When Maddie first started therapy, this summer at New Heights, she was afraid of her horse. She cried and pleaded "All done, All done!!!" It took alot of diversions and familiar games and toys to get her past the initial shock of being up on a moving horse, but after a few sessions, she became more comfortable, and really enjoyed the ride. One of the first things she was taught was a basic command to make Stella go..."Walk On." Maddie always remembered to say "Whoa" to stop her, but never could remember how to make her start again. She's come so far since then.
Now she looks forward to seeing Stella. She waves at her and plays peek-a-boo through the fence. She's her friend.
Last weekend she was one of 3 featured riders, chosen to ride for the Garden Party at Summergrove Farms. This is a major fundraising event for New Heights, on a beautiful estate, and it was fabulous. It was an amazing honor to have Maddie be a part of it.
Here is a short clip of part of her ride...
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She was amazing. She waved, blew kisses, and chatted away with anyone who would listen. She rode Stella like a pro...forwards and backwards. She showed her stretching and reaching skills with the rings and toys, she did puzzles while maintaining her balance, and she posed for pictures at every turn of the course. She blew me away. And with her tiny voice, she commanded with complete clarity, "Walk On"...and Stella did. It was incredible.
Mason enjoyed the party as well, but most of the focus was, as usual, on his little sister. This is always in the back of my mind. I can't tell you how many times someone will be making a fuss over Maddie, and Mason will try to introduce himself, again, and again, and again. It absolutely kills me to hear him pipe up, "And I'm Mason," only to be cut off repeatedly. Usually by the third time I'll cut in and introduce him myself...then the person usually realizes and feels badly for ignoring him. I know it's not intentional...It's just so hard to see past the pigtailed pixie...but if they did, they'd see I have TWO amazing kids. And neither should ever be in the shadows, because they each deserve the chance to shine.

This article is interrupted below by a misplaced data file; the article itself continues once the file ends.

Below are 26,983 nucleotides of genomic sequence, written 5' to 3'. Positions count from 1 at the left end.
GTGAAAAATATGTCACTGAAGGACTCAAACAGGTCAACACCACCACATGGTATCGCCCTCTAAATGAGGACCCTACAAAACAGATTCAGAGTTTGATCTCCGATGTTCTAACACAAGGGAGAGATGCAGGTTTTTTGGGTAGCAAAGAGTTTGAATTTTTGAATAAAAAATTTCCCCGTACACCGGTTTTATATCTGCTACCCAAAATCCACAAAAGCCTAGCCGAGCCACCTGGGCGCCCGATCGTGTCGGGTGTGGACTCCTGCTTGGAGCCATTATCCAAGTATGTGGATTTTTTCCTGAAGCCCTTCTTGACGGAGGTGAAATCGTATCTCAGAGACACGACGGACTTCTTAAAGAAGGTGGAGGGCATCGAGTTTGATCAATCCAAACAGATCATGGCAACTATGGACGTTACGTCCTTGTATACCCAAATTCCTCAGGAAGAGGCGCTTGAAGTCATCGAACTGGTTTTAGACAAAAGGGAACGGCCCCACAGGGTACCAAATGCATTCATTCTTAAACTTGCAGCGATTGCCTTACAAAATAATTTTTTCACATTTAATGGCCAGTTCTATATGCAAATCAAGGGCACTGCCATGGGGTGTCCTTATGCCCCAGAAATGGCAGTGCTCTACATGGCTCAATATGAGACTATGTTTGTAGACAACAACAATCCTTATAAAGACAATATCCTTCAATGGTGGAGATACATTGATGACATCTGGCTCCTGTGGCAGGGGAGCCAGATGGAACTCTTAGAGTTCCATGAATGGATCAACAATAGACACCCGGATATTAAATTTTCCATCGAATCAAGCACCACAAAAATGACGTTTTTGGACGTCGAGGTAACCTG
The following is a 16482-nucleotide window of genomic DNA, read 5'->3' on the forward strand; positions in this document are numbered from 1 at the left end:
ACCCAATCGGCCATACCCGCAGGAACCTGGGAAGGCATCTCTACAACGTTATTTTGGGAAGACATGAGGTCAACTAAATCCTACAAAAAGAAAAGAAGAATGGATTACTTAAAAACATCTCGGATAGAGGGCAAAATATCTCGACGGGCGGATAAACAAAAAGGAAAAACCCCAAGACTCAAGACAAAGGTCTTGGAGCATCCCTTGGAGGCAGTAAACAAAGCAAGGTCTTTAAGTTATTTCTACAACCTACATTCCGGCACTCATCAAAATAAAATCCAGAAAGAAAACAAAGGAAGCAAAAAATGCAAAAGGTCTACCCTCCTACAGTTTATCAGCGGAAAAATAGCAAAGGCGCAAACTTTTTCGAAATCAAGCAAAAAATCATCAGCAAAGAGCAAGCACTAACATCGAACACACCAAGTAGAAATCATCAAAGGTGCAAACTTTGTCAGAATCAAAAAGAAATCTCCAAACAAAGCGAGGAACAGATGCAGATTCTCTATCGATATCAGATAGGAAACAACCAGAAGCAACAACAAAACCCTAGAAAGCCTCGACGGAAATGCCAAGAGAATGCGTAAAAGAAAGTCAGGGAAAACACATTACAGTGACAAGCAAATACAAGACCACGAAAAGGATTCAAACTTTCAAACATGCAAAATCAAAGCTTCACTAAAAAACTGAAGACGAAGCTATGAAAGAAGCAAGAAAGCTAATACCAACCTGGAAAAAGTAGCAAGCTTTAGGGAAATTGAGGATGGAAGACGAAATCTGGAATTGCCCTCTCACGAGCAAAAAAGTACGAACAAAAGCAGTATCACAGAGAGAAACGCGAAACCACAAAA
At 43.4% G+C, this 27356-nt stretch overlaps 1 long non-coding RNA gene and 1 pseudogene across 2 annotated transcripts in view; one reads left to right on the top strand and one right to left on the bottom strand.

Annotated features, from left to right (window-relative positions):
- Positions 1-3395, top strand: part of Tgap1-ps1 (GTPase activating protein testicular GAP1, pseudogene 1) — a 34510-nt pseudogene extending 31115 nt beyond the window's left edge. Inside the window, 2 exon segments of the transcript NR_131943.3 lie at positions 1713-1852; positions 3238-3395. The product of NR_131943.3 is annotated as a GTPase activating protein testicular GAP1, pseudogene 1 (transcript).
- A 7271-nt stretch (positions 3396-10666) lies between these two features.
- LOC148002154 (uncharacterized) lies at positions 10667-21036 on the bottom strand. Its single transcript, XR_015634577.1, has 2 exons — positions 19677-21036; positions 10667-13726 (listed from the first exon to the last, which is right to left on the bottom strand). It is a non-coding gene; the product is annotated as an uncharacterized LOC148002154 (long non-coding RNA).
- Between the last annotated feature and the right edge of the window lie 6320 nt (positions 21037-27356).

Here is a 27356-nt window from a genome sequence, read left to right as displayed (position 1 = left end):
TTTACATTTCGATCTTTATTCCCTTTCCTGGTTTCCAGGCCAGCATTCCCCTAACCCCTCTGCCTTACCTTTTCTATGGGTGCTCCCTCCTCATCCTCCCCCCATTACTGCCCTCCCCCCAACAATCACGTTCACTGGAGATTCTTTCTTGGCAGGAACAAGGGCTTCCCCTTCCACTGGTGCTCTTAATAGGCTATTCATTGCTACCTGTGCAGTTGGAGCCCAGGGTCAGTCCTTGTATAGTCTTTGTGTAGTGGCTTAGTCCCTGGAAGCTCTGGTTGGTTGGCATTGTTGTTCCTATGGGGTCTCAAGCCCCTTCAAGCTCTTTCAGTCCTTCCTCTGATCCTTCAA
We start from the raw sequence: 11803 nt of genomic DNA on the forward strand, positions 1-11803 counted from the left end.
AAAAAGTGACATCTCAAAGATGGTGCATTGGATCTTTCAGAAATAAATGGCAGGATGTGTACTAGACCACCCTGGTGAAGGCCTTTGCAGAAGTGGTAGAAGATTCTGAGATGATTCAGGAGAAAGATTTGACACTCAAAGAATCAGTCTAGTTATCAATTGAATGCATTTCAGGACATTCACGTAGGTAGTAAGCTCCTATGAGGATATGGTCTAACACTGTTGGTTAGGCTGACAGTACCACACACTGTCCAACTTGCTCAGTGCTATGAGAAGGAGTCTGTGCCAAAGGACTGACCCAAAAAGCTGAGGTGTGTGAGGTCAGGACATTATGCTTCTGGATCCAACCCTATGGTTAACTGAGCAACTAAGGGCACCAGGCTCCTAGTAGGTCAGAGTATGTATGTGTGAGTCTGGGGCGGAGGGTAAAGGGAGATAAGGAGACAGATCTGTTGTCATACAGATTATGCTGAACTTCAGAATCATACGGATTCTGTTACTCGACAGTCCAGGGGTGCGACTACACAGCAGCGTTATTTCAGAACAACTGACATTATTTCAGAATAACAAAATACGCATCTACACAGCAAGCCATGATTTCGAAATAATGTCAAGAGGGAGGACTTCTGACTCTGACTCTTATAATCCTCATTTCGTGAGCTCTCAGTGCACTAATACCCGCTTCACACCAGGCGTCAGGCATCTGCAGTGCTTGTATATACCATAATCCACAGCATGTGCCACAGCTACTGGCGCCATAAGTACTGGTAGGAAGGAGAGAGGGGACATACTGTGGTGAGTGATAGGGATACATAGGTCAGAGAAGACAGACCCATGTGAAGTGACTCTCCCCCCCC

The people at New Heights realize this too. They see Mason come to every session, and climb the bleachers quietly while Maddie gets to ride a horse. Explaining to a 4-yr old why his baby sister gets to ride, but he doesn't, is a heartbreaking conversation...but he never argues about it. He is always content to wait patiently for the session to end so he can feed Stella a carrot. It's a simple routine, but it's HIS part, and he looks forward to it.
At the Garden Party, Maddie's trainer pulled us aside and told us they had a special surprise for Mason's birthday. At our next session a horse would be waiting just for him, and he would have his own private lesson. I was elated. Finally, it was his turn.
We arrived at the arena, and his eyes got huge when the trainers surprised him with HIS horse for the day. I watched him mount Kit Kat, and saw how nervous he was. His hands were trembling, and he looked like he might cry for a minute. The trainer calmly told Kit Kat to "walk on", and I watched Mason transform. Once he realized he could stay up there without problems, he was fine. He chatted away about our trip to the zoo, and the birthday party that was coming the next day. It was SO great to see him up there, so proud of himself. In one session he learned the basic commands, and how to steer using the reins. It was a week ago, and he hasn't stopped talking about it. I think riding lessons are inevitable at this point. :)
Both kids rode together, each cheering the other on, and it made my heart smile.
And in other news....October is Spina Bifida Awareness month. I know it sometimes gets lost in all the pink, but October is a special month for many reasons...and SB is one of them. If I'm being honest, I'm usually overly cautious about how much SB I put out there. I don't want that to be the first thing people think of when they think of us. Spina Bifida is a part of our lives, but it does not define Maddie, or our family. So, sometimes I'm hesitant to wear my t-shirt, put a sticker or my car, or repost things on FB. But the truth is, the chance of having a baby with SB is about 1 in 1500, and the only way to lower your risk is to take folic acid before pregnancy. And while these facts are so very important, if you learn one thing about SB this month, learn this: These kids are smart, funny, and completely capable of things beyond our imagination. I was the lucky 1 in 1500 that got Maddie, and I wouldn't change her for anything. She is perfect...SB and all.
This month we are helping to give back to an organization who continually gives so much to families like ours, and individuals like Maddie. SBGNO has been a tremendous support to our family from the very beginning. On October 30th Team Maddie will be bowling in the annual bowl-a-thon fundraiser for SBGNO. Please, please consider sponsoring our team! Any amount is appreciated...
Much love and thanks.